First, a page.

Chief of Tribal Police Jacob Graywolf serves and protects his community on the reservation. When an epidemic of missing and murdered Indigenous women hits home, he's relieved the FBI gets involved. But something about the woman agent has him running scared.FBI Special Agent Zena Adalwolf is certain Jacob is her soul mate. Their connection at first sight is immediate and urgent—a bond that transcends their professional relationship. If only the clueless hunk would realize they belong together!After more Native American women are killed, Zena and Jacob suspect they have a serial killer on their hands. To track down the unsub, they allow their inner wolves to come out and play. But with the ever-ticking clock going wild, will the killer find them first?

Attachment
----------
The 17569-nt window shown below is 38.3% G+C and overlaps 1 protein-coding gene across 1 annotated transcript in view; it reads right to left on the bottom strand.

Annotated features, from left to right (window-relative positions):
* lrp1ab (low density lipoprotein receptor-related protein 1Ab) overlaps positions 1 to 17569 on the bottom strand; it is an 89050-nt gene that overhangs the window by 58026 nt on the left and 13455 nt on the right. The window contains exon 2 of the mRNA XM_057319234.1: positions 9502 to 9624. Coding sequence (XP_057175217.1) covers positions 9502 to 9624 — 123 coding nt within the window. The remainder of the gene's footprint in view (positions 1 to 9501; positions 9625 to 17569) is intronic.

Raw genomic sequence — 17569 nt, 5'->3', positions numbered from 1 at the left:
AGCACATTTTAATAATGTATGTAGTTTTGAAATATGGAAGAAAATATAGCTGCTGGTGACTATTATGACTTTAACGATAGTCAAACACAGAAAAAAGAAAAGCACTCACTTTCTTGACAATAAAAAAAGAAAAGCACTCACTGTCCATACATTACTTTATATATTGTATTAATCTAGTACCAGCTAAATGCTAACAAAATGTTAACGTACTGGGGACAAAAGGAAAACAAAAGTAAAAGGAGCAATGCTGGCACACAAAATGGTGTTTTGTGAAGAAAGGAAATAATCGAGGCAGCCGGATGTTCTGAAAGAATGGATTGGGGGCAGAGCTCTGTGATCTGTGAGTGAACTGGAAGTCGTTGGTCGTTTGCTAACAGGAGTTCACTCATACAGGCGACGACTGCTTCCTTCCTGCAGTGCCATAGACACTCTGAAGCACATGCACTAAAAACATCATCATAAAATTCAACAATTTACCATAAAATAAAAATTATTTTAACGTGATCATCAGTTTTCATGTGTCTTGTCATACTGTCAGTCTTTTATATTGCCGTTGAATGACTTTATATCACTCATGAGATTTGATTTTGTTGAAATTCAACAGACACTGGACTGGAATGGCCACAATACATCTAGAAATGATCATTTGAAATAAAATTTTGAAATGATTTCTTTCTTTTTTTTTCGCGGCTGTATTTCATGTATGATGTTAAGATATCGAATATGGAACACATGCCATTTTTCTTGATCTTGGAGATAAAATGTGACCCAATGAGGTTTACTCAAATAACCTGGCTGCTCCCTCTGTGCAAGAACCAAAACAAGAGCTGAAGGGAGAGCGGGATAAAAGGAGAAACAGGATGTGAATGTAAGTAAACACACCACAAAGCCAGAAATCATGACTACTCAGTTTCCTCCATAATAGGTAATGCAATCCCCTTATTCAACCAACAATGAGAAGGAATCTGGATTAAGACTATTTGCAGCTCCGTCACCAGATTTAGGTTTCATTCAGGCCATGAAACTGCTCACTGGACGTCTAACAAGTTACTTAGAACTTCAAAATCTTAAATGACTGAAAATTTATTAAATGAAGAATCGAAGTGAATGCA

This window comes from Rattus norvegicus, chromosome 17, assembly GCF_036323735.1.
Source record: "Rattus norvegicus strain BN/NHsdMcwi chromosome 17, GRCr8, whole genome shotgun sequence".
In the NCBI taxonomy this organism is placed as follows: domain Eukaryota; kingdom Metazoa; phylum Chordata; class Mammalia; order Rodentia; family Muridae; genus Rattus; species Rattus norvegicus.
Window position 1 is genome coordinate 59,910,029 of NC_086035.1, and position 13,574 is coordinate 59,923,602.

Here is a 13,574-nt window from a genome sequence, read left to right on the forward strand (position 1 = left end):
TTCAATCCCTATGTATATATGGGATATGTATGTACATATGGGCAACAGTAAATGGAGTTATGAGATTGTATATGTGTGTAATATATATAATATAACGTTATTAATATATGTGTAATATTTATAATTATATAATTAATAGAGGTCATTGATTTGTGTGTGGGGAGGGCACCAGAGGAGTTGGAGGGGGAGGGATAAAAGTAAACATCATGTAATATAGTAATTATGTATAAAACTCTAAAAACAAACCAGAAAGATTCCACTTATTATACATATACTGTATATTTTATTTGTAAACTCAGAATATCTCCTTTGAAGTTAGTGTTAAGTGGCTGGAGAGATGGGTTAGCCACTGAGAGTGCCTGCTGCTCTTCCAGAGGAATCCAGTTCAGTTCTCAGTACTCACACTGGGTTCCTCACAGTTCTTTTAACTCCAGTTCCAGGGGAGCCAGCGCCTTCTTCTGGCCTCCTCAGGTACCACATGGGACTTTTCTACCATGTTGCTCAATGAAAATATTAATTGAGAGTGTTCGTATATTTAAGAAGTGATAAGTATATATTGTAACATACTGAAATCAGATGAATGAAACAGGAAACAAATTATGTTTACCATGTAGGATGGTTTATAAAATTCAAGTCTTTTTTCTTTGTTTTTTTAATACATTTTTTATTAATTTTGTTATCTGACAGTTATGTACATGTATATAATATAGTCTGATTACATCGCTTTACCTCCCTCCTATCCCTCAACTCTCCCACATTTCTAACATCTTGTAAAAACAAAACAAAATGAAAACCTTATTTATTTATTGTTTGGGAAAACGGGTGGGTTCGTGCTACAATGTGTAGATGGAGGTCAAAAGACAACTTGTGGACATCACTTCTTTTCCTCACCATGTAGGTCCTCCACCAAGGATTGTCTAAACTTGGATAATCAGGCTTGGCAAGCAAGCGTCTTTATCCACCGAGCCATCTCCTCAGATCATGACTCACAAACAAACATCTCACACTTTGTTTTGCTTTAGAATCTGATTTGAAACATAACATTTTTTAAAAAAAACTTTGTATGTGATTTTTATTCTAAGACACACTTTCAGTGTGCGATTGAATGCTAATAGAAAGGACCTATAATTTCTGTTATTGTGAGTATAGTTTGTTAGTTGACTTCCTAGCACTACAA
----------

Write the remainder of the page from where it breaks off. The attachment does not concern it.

Crow Reservation, Billings, Montana
Jacob Graywolf walked in the door at six on Friday evening. Jessie, the gray-chinned black Labrador mix, greeted him with a slow wave of her tail and slumped down at his feet. “How you doing, old girl?” He rubbed her head, and she gave him a doggy grin. “Biscuit?”
Her head jerked up, and her tail thumped. “Here you go.” He dug a treat out of the jar. “The way you like it.”
Setting a bouquet of flowers on the table, he placed his black-padded jacket on the hook and looped his Sam Browne over the next one. The belt with his holstered side-arm hadn’t bothered him all day. The moment he arrived home, however, it seemed as if the tools of his career—even the light-weight Kevlar vest— weighed a hundred pounds.
The tantalizing aroma of roasting turkey filled the kitchen, and his stomach growled in anticipation of a feast.